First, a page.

There’s not a whole lot of information out there about the artist who goes by Missio. A “Who Is Missio” manifesto on his website does little to answer that question, revealing only that he lives in a 1974 airstream trailer, has an unpleasant history in the music business, and recorded 52 songs already for this new project. What little else I could glean is that his real name is Matthew Brue, he lives in Austin, and he says he aims for “songwriting inspired by minimalistic purism.”
In the Spotlight showcases a cross-section of an artist’s cover work. View past installments, then post suggestions for future picks in the comments!
The sun must have been approximately eight inches from my forehead as I wound my way through a crush of warm bodies – all of them panting and glistening in the fierce Texas heat. Perspiration beaded and trickled down the damp necks of an expectant crowd; condensation beaded and trickled down their cans of Lagunitas.
With the first loud and clear ring of an electric guitar, a roar arose from the crowd, and Paolo Nutini strutted onto stage at Austin City Limits – shirt unbuttoned like a golden god of 70s rock, tight pants that might have been painted onto his lithe frame, and a tousled mane that exemplified the definition of “sex hair.”
And then, the man proceeded to take us to church.
Will Oldham, whose part-time stage name is Bonnie “Prince” Billy, is full of surprises. He became Indie-famous as a soft, introspective folk singer; he’s been covered by and sang with Johnny Cash; he can surprise you with loud rockers; and he even had his video “cover” of Kanye West’s “Can’t Tell Me Nothing” with Zach Galifianakis featured on West’s website. Frankly, it can be surprising to hear him return to his roots with a heartfelt, folksy guitar number, but he recently put together a three-song set for Fogged Clarity that did just that.
For his fall tour last year, Bob Dylan encored with “Stay With Me,” a song written by Jerome Moss and Carolyn Leigh that Frank Sinatra sang in 1964. Now NPR Music has the studio recording, which is on Dylan’s Sinatra covers album Shadows In the Night, out next month.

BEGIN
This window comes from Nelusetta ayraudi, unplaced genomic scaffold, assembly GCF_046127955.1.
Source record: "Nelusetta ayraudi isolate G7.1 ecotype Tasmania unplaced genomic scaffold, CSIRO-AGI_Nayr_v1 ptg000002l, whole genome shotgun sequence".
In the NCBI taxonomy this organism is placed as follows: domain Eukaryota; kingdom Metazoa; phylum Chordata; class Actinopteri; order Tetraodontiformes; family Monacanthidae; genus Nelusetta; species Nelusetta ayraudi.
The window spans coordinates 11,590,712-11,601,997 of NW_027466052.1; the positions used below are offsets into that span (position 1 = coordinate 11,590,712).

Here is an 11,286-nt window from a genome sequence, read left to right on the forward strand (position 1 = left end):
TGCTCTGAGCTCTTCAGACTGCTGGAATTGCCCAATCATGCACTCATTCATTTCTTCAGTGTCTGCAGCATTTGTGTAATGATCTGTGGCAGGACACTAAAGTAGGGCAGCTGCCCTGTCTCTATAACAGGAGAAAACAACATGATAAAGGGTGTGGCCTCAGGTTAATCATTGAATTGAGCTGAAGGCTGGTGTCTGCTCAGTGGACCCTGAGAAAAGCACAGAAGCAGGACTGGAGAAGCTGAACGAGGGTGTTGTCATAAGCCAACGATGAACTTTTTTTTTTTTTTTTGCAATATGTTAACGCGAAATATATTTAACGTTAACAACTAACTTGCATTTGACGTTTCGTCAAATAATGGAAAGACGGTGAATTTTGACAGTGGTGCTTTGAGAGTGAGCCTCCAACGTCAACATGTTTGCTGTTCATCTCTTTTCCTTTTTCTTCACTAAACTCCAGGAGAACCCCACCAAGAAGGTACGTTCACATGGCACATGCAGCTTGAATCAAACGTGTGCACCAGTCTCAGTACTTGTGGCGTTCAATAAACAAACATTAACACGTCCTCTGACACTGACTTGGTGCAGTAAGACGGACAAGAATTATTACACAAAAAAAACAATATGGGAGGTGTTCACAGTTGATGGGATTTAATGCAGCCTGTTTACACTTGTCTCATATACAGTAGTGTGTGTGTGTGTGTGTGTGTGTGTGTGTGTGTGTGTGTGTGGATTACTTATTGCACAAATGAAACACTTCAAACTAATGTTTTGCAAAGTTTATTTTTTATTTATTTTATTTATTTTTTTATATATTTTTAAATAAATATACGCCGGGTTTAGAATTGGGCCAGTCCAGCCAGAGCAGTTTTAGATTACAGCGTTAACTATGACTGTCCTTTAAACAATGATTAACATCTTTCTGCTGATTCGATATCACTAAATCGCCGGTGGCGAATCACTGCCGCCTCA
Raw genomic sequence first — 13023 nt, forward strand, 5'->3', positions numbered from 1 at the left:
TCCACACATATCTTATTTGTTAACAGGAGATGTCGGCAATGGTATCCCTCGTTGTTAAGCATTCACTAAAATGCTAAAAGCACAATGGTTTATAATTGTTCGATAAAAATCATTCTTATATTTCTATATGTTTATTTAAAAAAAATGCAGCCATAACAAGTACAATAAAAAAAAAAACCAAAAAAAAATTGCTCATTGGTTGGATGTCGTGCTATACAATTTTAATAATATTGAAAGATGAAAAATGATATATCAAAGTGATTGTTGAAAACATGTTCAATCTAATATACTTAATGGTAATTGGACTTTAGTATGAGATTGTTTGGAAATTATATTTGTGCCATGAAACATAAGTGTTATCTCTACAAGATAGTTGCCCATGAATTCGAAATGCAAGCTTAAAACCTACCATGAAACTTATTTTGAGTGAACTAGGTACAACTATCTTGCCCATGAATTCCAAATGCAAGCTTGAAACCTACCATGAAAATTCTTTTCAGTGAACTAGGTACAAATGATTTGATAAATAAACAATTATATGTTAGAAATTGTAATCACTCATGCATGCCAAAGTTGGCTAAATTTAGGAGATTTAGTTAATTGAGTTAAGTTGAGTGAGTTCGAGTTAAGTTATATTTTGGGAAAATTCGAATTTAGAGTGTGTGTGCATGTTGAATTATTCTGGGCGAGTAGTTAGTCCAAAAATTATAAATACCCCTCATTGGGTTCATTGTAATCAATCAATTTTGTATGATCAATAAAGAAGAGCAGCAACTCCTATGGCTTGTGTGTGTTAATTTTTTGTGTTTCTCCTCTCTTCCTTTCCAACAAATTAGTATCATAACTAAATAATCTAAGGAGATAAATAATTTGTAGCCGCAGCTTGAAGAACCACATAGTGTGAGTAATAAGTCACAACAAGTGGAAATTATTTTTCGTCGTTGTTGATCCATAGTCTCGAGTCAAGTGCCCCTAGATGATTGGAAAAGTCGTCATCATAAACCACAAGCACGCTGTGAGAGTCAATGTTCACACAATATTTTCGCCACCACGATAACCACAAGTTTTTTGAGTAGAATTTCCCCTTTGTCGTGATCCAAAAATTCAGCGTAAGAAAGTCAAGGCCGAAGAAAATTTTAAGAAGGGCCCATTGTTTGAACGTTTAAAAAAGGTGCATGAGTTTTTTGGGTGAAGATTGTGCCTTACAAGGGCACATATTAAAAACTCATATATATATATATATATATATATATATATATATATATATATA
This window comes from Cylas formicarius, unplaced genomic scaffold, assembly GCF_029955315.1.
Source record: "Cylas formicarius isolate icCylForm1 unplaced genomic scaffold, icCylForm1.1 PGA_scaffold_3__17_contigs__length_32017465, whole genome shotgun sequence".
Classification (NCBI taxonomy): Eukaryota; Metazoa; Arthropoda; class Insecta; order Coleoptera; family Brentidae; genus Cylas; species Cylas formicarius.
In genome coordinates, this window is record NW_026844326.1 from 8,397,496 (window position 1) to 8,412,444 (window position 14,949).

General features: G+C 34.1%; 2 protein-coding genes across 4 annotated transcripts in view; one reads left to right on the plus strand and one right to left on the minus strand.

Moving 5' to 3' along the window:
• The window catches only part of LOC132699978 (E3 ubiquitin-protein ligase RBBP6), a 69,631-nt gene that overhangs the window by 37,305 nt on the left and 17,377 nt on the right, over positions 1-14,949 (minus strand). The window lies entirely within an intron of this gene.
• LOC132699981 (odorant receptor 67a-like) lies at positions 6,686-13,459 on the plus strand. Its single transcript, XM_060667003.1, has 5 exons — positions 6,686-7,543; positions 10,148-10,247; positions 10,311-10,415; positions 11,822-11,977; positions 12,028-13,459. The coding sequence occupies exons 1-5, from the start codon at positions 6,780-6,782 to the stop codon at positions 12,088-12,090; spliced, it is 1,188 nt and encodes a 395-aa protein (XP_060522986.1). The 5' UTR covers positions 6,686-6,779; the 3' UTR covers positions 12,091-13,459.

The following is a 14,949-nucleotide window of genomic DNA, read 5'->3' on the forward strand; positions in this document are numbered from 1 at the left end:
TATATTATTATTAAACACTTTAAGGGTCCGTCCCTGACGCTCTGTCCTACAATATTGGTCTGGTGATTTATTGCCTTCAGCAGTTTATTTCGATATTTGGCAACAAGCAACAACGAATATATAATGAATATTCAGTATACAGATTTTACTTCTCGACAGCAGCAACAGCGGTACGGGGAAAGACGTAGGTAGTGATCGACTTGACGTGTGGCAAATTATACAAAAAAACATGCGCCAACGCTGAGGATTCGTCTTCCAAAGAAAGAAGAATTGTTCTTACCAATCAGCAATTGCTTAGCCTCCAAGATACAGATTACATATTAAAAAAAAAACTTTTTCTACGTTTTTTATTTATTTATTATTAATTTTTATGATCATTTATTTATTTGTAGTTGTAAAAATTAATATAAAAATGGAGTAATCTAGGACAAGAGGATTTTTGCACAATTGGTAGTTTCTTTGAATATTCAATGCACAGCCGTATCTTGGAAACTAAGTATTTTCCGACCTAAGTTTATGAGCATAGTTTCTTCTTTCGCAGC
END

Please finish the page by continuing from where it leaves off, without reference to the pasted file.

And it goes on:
“Avalanche” was the first Leonard Cohen song Nick Cave ever heard, as the lead-off track to Cohen’s third album Songs of Love and Hate. “I discovered Leonard Cohen with Songs of Love and Hate,” Cave said in a 1994 interview on French radio. “I listened to this record for hours in a friend’s house. I was very young and I believe this was the first record that really had an effect on me. In the past, I only listened to my brother’s records. I liked what he liked, followed him like a sheep. Leonard Cohen was the first one I discovered by myself. He is the symbol of my musical independence. I remember these other guys that came to my friend’s house that thought Songs of Love and Hate was too depressing. I’ve realized that this ‘depression’ theory was ridiculous. The sadness of Cohen was inspiring, it gave me a lot of energy. I always remember all this when someone says that my records are morbid or depressing.”
They Say It’s Your Birthday celebrates an artist’s special day with other people singing his or her songs. Let others do the work for a while. Happy birthday!
This shouldn’t be as difficult as it turned out to be. A cover song birthday tribute to someone as talented as Jill Sobule, someone who has one of those songs that everybody seems to know, one that, in the benighted era of 1995, was considered a milestone in the mainstreaming of same-sex relationships (predating the famous Ellen kiss by a couple of years), should be a piece of (birthday) cake. Someone like that, with nearly a dozen studio releases and multiple soundtracks and compilation album appearances, should be pretty widely covered, making our job easier. Because that’s what we do here to commemorate artists’ birthdays — we write about cover versions of their songs. And yet, covers of Jill Sobule songs are surprisingly difficult to come by. I thought about asking for a dispensation from the Cover Me Powers That Be to write instead about Sobule’s covers of others, which are plentiful and interesting. But my pride refused to let me cave in, so after some hard work mining the Internet and wading through way too many YouTube videos of (mostly) young women sitting in their bedrooms strumming ukuleles or acoustic guitars into webcams (and an unfortunate number of covers of Katy Perry’s inferior copycat girl kissing song), I was fortunate to discover a few worthy covers for this piece.